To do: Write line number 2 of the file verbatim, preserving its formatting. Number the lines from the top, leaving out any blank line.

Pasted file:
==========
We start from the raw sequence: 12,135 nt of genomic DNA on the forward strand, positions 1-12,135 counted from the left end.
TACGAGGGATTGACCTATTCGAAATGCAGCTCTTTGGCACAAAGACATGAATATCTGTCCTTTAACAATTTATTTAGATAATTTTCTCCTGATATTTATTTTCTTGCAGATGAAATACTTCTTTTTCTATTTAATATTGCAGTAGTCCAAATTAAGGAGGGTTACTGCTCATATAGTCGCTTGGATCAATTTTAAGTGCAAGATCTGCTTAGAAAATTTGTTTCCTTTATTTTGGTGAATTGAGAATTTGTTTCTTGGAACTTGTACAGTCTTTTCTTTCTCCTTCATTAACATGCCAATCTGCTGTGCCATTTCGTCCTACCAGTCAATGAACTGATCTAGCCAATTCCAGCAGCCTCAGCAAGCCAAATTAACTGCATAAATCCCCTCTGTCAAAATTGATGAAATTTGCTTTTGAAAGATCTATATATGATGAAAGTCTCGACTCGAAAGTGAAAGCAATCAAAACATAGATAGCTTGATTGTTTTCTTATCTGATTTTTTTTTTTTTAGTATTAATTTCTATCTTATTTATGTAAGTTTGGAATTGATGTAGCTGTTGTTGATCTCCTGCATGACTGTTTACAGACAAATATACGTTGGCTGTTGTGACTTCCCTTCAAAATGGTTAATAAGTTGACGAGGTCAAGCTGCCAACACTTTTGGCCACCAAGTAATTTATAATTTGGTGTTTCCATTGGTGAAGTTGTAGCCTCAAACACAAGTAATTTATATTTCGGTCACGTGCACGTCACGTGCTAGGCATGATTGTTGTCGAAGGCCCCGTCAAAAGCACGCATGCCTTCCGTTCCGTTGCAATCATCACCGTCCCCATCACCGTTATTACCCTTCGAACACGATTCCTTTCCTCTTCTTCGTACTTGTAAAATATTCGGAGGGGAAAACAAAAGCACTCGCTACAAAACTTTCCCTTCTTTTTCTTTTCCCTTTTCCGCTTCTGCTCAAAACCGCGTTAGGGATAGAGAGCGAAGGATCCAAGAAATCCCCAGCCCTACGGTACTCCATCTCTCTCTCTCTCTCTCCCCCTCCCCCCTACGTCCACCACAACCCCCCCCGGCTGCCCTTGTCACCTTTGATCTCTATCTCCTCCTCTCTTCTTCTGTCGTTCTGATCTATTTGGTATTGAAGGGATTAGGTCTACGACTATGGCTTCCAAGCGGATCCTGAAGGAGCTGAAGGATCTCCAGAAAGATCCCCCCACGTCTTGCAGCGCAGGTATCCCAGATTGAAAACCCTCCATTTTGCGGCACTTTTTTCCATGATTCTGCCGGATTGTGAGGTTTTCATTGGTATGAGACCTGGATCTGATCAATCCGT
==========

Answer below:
TACGAGGGATTGACCTATTCGAAATGCAGCTCTTTGGCACAAAGACATGAATATCTGTCCTTTAACAATTTATTTAGATAATTTTCTCCTGATATTTATTTTCTTGCAGATGAAATACTTCTTTTTCTATTTAATATTGCAGTAGTCCAAATTAAGGAGGGTTACTGCTCATATAGTCGCTTGGATCAATTTTAAGTGCAAGATCTGCTTAGAAAATTTGTTTCCTTTATTTTGGTGAATTGAGAATTTGTTTCTTGGAACTTGTACAGTCTTTTCTTTCTCCTTCATTAACATGCCAATCTGCTGTGCCATTTCGTCCTACCAGTCAATGAACTGATCTAGCCAATTCCAGCAGCCTCAGCAAGCCAAATTAACTGCATAAATCCCCTCTGTCAAAATTGATGAAATTTGCTTTTGAAAGATCTATATATGATGAAAGTCTCGACTCGAAAGTGAAAGCAATCAAAACATAGATAGCTTGATTGTTTTCTTATCTGATTTTTTTTTTTTTAGTATTAATTTCTATCTTATTTATGTAAGTTTGGAATTGATGTAGCTGTTGTTGATCTCCTGCATGACTGTTTACAGACAAATATACGTTGGCTGTTGTGACTTCCCTTCAAAATGGTTAATAAGTTGACGAGGTCAAGCTGCCAACACTTTTGGCCACCAAGTAATTTATAATTTGGTGTTTCCATTGGTGAAGTTGTAGCCTCAAACACAAGTAATTTATATTTCGGTCACGTGCACGTCACGTGCTAGGCATGATTGTTGTCGAAGGCCCCGTCAAAAGCACGCATGCCTTCCGTTCCGTTGCAATCATCACCGTCCCCATCACCGTTATTACCCTTCGAACACGATTCCTTTCCTCTTCTTCGTACTTGTAAAATATTCGGAGGGGAAAACAAAAGCACTCGCTACAAAACTTTCCCTTCTTTTTCTTTTCCCTTTTCCGCTTCTGCTCAAAACCGCGTTAGGGATAGAGAGCGAAGGATCCAAGAAATCCCCAGCCCTACGGTACTCCATCTCTCTCTCTCTCTCTCCCCCTCCCCCCTACGTCCACCACAACCCCCCCCGGCTGCCCTTGTCACCTTTGATCTCTATCTCCTCCTCTCTTCTTCTGTCGTTCTGATCTATTTGGTATTGAAGGGATTAGGTCTACGACTATGGCTTCCAAGCGGATCCTGAAGGAGCTGAAGGATCTCCAGAAAGATCCCCCCACGTCTTGCAGCGCAGGTATCCCAGATTGAAAACCCTCCATTTTGCGGCACTTTTTTCCATGATTCTGCCGGATTGTGAGGTTTTCATTGGTATGAGACCTGGATCTGATCAATCCGT